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Patrick Oliver Graf,
User Rank: Apprentice
6/19/2014 | 1:33:27 PM
Re: IoT
You make a good point, as all departments need to have a seat at the table to discuss security issues that affect their roles in running the business. Whether due to BYOD or necessitated by enterprise requirements, a wide range of new connected devices will be accessing networks in the coming years and numerous threat vectors will emerge to exploit them. These trends will affect everyone in an organization who uses or interacts with a device that connects to the corporate network.

IT departments will have to approach information security, and implementing policies and technologies, more collaboratively and flexibly. As IT professionals are already learning from the BYOD trend, flexibility and open dialogue are necessary to support the systems and devices departments and users need but still maintain security. To do that, given the limited resources they have, IT's priorities for information security must also shift to centrally managing and automating as many of their management tasks as possible and using network and security components that are interoperable. As we've seen from the Target breach, organizations' systems are more interconnected than many often think, but often not by design, and a truly holistic, defense in depth approach is required.
Jon Geater
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Jon Geater,
User Rank: Apprentice
6/17/2014 | 5:22:54 PM
Re: Business opportunity
Encrypting universally is easy.  It wouldn't even take VC money to do it.

Decrypting on the other hand...you might find some issues with that.


One of the many issues here is that key management is a fourth-order problem.  You only need key management because you started encrypting (or signing, or authenticating) stuff.  And you only started encrypting (or signing, or authenticating) stuff because other bits of the network of systems that handle your data don't otherwise adequately secure it.


And what's adequate?  Well, that's up to you, and up to what your data is, and up to what the consequences are if your data is leaked, or copied, or corrupted.  There's your first-order problem.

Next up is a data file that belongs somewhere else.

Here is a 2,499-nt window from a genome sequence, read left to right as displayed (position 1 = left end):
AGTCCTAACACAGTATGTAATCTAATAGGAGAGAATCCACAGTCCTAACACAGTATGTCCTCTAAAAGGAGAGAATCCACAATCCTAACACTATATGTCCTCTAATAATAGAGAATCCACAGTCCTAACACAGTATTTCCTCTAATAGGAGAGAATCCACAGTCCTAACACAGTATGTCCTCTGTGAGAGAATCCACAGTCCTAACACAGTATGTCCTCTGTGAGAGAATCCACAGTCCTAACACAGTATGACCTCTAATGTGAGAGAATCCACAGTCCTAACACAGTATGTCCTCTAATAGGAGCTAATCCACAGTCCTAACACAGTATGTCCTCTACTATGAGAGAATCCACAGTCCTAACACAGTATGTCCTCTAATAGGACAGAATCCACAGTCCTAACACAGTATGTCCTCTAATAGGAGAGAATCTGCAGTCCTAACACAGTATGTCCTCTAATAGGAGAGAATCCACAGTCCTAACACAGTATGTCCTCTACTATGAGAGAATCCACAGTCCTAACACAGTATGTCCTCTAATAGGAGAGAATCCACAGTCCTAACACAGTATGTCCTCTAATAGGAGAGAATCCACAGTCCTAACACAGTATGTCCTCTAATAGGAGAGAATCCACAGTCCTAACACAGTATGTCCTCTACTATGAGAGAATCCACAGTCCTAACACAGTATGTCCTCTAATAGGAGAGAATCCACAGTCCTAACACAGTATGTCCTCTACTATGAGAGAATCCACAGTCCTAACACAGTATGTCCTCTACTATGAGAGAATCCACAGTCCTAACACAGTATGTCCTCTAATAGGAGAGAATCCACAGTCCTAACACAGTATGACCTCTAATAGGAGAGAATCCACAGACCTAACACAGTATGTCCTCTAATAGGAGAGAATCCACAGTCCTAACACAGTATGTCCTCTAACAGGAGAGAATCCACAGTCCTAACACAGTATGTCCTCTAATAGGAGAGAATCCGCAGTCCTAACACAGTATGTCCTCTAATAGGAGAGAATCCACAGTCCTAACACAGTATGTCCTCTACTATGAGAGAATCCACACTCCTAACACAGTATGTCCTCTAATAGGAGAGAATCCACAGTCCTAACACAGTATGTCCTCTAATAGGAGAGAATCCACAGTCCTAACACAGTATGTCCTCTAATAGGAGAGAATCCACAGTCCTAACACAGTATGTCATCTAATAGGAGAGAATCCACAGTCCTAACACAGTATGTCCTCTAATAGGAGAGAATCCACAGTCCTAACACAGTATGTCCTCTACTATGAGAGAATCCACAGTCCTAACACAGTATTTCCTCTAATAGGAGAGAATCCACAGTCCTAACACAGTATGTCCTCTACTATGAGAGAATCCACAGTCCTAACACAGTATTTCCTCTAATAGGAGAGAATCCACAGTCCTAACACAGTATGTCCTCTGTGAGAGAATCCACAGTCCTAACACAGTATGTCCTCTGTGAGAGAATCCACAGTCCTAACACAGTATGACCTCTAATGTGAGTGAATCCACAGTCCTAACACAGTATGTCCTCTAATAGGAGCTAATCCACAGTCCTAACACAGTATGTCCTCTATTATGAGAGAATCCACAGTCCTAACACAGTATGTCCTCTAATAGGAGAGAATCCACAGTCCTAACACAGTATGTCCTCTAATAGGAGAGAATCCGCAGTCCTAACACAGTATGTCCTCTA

In IoT you have large numbers of actors, many different types of data, and crucially your expectations about who or what is allowed to decrypt any given lump of information may well change depending on very complex factors that cannot be analysed by the thingfrastructure itself.


Specific key management for specific closed, controlled scenarios is well understood, and has been for more than the decade you mention (though I concede even in these situatiuons it's rarely done right).  Generalized key management to suit all possible definitions of 'adequate' for all possible combinations of dynamic actors, systems and data?  That's the toughie.
Stratustician
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Stratustician,
User Rank: Ninja
6/17/2014 | 2:38:20 PM
Re: Business opportunity
I think a lot of it has to do withy the technology that comes with IoT.  Since many use RFID, the security controls simply aren't in place in how the technology operates.  Since the transmitter is essentially a dumb terminal in that it will respond to any request it receives, it would require an overall change to how these operate, meaning redesigning the receivers to understand encrypted data.  Other technologies require the same type of key component, which sadly often gets omitted during the technology design phase when it comes to how these are utilized (in cars etc).  Needless to say, it's a very real concern as IoT continues to be used in more everyday applications.
ChrisMurphy
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ChrisMurphy,
User Rank: Author
6/17/2014 | 1:50:16 PM
Re: IoT
What I've been hearing more often is how the IT-centric view of information security won't cut it in the Internet of things world. Whether it's privacy policies or endpoint protection, we need people in operations, supply chains, legal, and IT rethinking security. One expert bluntly put it to me that the IT folks don't get the operational technology challenges.
Lorna Garey
IW Pick
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Lorna Garey,
User Rank: Author
6/17/2014 | 1:46:42 PM
Business opportunity
I have been hearing for literally a decade how key management is too hard, and that's why we can't encrypt universally. Either IT and security pros are flinging excuses, or VCs have missed the boat on a huge business opportunity.
Laurianne
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Laurianne,
User Rank: Author
6/17/2014 | 12:10:11 PM
IoT
I saw a term on Twitter today regarding IoT security that I loved: Thingfrastructure. Readers, do you feel like your IT organizations are doing adequate IoT prep?